Some of the most memorable aspects of school life happen in the Summer term: school trips, outdoor education, Summer concerts and productions, PTA barbecues, sports days, proms, end of year awards. Some schools have activities weeks, others move to their new timetables before the holiday. These and more enrich the curriculum and help build communities.
    At the end of this term… Summer holiday!

So, what are you looking forward to this Summer term? Are there any dates I’ve missed out? Why not share them with a comment?

Festival dates from timeanddate.com

Image: Rodger Caseby

Things to look forward to in the 2019 Spring term

With Christmas and new year celebrations gone, the winter weather and long dark nights may seem just the time to hunker down and count the days till summer, but don’t despair: there’s plenty to look forward to at the start of the 2019 Spring term!
Christmas isn’t over yet! Christmas isn’t just a single day, but lasts until 6th January (twelfth night). Traditionally the decorations stay up till then. If that isn’t enough for you, Orthodox Christmas Day this year isn’t until Monday 7th January.
While it may seem dismally dark outside when the alarm goes off each morning at the start of term, remember that from now on the days will be getting longer. The Spring equinox is on Wednesday 20th March so from then on we’ll have more daylight hours then night, with the clocks going forward on Sunday 31st March for the start of British Summer Time.
There are a multitude of feasts, festivals and special events to look forward to this term:

    2 January to 23 February RSPB Big Schools Bird Watch. A chance to get pupils involved in some citizen science by contributing to this annual bird survey. You can find out more and get class resources from the RSPB website.
    Friday 25 January Burns Night. Scots the world over celebrate their national poet.
    Sunday 27 January is Holocaust Memorial Day, an occasion many schools mark or build into their teaching. The theme this year is Torn from home. You can find out more and order free resources from the HMDT website.
    Thursday 31st January Young Carers Awareness Day. Championing the needs of Young Carers, the theme this year focuses on mental health. You can find out more from the Carers Trust website and via the #CareForMeToo hashtag.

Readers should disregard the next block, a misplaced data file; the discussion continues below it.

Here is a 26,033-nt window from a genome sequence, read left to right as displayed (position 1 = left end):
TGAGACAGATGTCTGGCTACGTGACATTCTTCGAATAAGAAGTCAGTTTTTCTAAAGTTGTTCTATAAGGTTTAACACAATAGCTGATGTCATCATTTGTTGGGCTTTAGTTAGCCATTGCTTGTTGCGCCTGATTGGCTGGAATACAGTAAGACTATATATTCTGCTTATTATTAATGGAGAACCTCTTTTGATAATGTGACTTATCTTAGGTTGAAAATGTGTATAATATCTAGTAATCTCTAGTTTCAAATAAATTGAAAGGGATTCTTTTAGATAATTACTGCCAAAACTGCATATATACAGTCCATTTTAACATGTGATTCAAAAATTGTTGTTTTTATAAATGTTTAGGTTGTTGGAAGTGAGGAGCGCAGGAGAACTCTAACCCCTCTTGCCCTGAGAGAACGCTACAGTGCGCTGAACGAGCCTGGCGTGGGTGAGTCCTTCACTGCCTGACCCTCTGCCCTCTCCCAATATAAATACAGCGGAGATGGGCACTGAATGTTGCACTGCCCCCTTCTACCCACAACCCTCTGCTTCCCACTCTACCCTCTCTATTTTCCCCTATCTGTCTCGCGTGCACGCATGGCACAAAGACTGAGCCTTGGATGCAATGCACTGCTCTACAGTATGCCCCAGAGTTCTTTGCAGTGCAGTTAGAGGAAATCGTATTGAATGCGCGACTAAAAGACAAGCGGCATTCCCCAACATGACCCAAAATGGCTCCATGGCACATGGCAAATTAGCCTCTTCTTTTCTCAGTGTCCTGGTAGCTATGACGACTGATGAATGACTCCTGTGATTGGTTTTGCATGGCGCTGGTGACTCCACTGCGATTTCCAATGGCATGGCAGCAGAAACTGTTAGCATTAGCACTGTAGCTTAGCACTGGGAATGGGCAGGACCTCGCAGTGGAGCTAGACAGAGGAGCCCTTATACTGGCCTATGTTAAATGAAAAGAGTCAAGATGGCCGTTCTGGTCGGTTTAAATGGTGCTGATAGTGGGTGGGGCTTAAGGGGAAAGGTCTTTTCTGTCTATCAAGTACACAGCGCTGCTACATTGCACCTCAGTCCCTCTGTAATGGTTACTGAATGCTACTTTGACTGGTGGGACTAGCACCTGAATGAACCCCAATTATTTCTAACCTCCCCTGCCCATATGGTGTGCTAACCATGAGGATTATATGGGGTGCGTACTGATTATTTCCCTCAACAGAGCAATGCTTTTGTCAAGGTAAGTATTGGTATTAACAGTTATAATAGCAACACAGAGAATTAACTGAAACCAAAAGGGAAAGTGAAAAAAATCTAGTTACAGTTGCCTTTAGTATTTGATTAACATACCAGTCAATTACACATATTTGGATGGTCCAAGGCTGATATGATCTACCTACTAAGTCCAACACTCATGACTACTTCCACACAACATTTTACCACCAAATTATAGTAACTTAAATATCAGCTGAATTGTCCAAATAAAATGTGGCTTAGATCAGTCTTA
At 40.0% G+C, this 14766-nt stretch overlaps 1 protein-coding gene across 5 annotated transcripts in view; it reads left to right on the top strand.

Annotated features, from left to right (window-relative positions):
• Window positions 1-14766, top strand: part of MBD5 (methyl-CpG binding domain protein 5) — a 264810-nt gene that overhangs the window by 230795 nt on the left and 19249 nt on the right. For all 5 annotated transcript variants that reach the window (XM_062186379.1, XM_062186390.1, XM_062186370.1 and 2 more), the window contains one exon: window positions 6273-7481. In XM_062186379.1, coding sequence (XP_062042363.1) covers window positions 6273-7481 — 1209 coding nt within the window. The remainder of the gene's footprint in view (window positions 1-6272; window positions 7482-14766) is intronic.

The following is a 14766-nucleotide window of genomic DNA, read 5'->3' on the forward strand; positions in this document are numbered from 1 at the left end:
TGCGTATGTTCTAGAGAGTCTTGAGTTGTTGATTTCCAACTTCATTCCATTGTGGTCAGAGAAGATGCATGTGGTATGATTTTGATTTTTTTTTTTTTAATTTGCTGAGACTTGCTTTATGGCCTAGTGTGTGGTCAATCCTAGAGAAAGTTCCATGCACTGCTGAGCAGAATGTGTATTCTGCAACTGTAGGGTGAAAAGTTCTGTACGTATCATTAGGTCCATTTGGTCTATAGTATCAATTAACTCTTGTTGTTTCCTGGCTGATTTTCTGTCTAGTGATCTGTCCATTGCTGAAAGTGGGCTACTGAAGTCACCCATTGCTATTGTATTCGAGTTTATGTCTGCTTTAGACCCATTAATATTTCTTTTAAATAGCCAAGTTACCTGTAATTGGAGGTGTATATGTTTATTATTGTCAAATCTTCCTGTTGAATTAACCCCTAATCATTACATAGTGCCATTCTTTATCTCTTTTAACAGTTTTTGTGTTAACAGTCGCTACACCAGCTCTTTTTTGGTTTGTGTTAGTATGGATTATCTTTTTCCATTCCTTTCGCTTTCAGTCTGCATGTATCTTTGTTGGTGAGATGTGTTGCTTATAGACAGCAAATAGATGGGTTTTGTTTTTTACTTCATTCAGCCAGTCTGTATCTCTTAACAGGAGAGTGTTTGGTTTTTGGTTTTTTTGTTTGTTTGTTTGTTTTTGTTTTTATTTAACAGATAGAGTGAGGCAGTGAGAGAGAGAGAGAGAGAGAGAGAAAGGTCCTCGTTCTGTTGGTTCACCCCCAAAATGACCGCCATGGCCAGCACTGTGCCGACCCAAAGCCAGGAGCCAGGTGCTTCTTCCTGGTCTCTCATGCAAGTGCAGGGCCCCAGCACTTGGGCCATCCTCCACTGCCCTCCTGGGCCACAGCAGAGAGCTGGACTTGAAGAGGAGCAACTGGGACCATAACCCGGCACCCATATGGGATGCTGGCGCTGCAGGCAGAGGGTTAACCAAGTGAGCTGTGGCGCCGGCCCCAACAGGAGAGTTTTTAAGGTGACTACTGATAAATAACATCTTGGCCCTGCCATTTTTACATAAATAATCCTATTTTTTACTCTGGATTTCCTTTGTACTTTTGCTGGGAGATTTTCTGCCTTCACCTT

Tuesday 5th February Chinese New Year. Commencing the Year of the Pig.
    Thursday 14th February Valentine’s Day
    Monday 25th February to Sunday 10th March is Fairtrade Fortnight. The focus this year is on fair trading of cocoa. You can find out more and get school resources from the Fairtrade Foundation.
    Friday 1st March is St David’s Day, the feast day of the patron saint of Wales, and a bank holiday in Wales
    5th March is Shrove Tuesday (or Pancake Day), with the next day, Ash Wednesday marking the first day of Lent.
    Thursday 7th March is World Book Day in the UK (although the rest of the world celebrates this on 23rd April). You can find out more about this, and events throughout the year from the WBD website.
    Friday 15th March is Red Nose Day. This charity event takes place every two years and is a firm fundraising fixture in many UK schools. You can find out more and order a fundraising pack from the Comic Relief website.
    Sunday 17th March is St Patrick’s Day, when half the world discovers its Irish roots. Monday 18th March is a bank holiday in Eire & Northern Ireland.
    Thursday 21st March marks both the Hindu festival of Holi (‘festival of colours’) and the Jewish festival of Purim.
    31st March is Mothering Sunday in the UK (the international date is 12th March).
    Monday 1st April is April Fools Day. It’s the first time in several years that this has fallen on a school day, so watch out for jokes!
    14th April is Palm Sunday in the western Christian Calendar, with Good Friday bank holiday falling on 19th April, although with Easter falling later this year, most schools will already be on holiday on these dates.
    Saturday 20th April is the First day of the Jewish Passover
    Sunday 21st April is Easter Sunday, with the Easter bank holiday on Monday 22nd April. This date is also the first Stephen Lawrence Day. This day was announced by the Prime Minister in 2018 as a national day of commemoration for murdered teenager. You can find out more from the website of the Stephen Lawerence Memorial Trust.
    Tuesday 23rd April is St George’s Day. He’s the patron saint of England, but there’s no bank holiday for the English, so it will be back to school for many.

The list contains something for everyone, I hope, and plenty to look forward to. Let me know if I have missed any important dates and I’ll add them.
Whatever you are looking forward to this spring, have a Happy New Year!

Festival and event dates from www.timeanddate.com

Image: Rodger Caseby